PCP found in body of teen fatally shot by Chicago cop
City Council is scheduled on Wednesday to decide whether to approve a settlement of $5M to suspect's family
By Jeremy Gorner
CHICAGO — A knife-wielding teen had PCP in his system when he was shot 16 times by a Chicago police officer in October, documents from the Cook County medical examiner's office reveal.
A toxicology report from just two weeks ago listed that the hallucinogenic drug had been found in the blood and urine of Laquan McDonald, 17.
The City Council is scheduled on Wednesday to decide whether to approve a settlement of $5 million to McDonald's family. The council's Finance Committee backed the agreement Monday.
Federal authorities disclosed Monday that the FBI is leading a criminal probe of the officer who fired the barrage of shots.
PCP, or phencyclidine, is also known as "angel dust" and is usually smoked. At times, it can cause its user to become aggressive and combative. The drug can also cause drowsiness, increased pulse and respiratory rates, high blood pressure, convulsions and seizures.
Lawyers for McDonald's family declined to comment on the PCP finding. A spokesman for city Corporation Counsel Stephen Patton, whose legal team negotiated the proposed settlement, did not respond to requests for comment.
The Tribune obtained the March 31 toxicology report through a Freedom of Information Act request. The report shows that McDonald's body tested negative for cocaine, heroin and alcohol.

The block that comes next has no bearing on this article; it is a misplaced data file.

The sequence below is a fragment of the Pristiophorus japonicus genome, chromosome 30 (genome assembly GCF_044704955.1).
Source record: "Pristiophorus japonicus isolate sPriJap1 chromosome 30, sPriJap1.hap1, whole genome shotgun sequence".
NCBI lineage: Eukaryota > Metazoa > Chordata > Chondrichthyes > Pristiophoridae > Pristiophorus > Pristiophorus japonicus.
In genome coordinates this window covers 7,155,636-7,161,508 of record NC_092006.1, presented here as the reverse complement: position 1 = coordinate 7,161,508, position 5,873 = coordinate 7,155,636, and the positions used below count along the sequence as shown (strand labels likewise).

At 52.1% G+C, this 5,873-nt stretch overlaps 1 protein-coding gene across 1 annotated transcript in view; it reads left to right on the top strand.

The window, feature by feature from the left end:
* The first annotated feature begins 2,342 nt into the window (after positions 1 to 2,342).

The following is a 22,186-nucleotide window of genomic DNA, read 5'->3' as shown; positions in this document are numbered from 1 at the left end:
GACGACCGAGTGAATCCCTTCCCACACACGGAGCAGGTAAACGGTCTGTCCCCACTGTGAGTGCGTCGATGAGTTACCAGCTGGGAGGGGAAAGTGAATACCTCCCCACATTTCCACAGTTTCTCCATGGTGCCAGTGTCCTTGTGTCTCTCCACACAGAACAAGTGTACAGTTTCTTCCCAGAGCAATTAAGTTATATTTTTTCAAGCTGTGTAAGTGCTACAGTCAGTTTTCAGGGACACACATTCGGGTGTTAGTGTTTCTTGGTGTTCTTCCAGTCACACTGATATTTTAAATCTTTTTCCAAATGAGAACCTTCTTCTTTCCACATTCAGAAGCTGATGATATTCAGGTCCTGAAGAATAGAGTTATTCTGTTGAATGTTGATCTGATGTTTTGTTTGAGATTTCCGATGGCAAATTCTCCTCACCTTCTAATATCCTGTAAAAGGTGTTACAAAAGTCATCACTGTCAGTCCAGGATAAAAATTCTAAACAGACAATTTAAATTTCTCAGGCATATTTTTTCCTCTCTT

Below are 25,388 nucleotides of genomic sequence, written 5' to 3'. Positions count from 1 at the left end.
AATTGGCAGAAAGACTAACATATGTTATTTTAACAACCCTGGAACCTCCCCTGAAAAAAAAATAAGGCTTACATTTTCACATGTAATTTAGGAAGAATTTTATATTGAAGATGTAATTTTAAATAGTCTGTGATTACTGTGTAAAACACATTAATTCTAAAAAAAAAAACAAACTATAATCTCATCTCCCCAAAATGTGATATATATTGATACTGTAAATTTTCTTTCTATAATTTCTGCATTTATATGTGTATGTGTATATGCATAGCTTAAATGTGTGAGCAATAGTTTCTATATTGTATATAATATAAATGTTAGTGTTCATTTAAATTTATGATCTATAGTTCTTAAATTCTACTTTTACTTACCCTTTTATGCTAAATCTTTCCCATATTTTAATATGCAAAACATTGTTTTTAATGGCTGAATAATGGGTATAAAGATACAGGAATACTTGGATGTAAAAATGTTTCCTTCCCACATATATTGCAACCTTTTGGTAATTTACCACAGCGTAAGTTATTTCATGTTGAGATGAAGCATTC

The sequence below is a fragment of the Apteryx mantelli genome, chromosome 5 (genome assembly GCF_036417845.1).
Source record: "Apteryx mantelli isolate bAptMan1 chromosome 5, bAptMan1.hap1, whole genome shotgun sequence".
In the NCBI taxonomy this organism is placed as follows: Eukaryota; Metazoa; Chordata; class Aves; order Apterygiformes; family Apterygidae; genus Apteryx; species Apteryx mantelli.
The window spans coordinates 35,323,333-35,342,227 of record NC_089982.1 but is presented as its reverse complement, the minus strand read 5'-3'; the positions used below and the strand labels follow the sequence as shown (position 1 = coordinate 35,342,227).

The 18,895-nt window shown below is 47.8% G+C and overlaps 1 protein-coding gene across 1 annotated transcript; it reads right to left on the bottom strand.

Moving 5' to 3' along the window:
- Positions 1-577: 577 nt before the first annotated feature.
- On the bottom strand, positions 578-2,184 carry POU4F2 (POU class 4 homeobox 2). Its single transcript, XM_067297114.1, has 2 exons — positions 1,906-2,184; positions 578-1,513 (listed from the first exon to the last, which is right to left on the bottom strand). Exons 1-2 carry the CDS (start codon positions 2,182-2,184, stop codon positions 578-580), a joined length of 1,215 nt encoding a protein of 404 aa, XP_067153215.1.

The autopsy report showed that McDonald was shot 16 times, including in the scalp, neck, both sides of his chest, back, both arms and his right hand and leg. Altogether, the bullets left about two dozen entrance and exit wounds over the teen's body.
Police have said the officer shot McDonald because he lunged at him with a knife, but lawyers for the teen's family told the city he was walking away from officers.
Patton on Monday told the Finance Committee that dashboard camera footage of the shooting was crucial to the city's decision to settle the case before a federal lawsuit was filed. He said lawyers for McDonald's family initially sought $16 million.
The incident started with a 911 call reporting that an offender was trying to break into vehicles in a trucking yard at 41st Street and Kildare Avenue, according to Patton. The caller told the 911 dispatcher that the man had a knife and threatened him with it.
Patton said two officers found McDonald about a block from the trucking yard holding a knife in his right hand. McDonald ignored orders to drop the weapon and instead walked along 40th Street while one of the officers followed on foot and another in a marked squad car.
Since neither officer was armed with a Taser, one of them requested that a dispatcher send another officer to the scene who had one, Patton said.
When the officer behind the wheel pulled his vehicle in front of the teen to prevent him from encountering possible passersby or other civilians, McDonald punctured one of the tires with his knife before striking the windshield with the weapon, Patton said.
McDonald, with the knife still in his hand, walked around the squad car and then walked or jogged away from the officers through a nearby Burger King parking lot, Patton said. At that point, two additional squad cars showed up, he said. One of those cars, equipped with the dashboard camera, followed McDonald as he walked on Pulaski.
Camera footage captured the other car pulling in front of the teen and two officers exiting with guns drawn before one of them opened fire.
According to other records in McDonald's medical examiner file, the officer who shot McDonald used his duty weapon, a Smith & Wesson 9 mm handgun.
That officer has been put on paid desk duty pending the outcome of the investigation.
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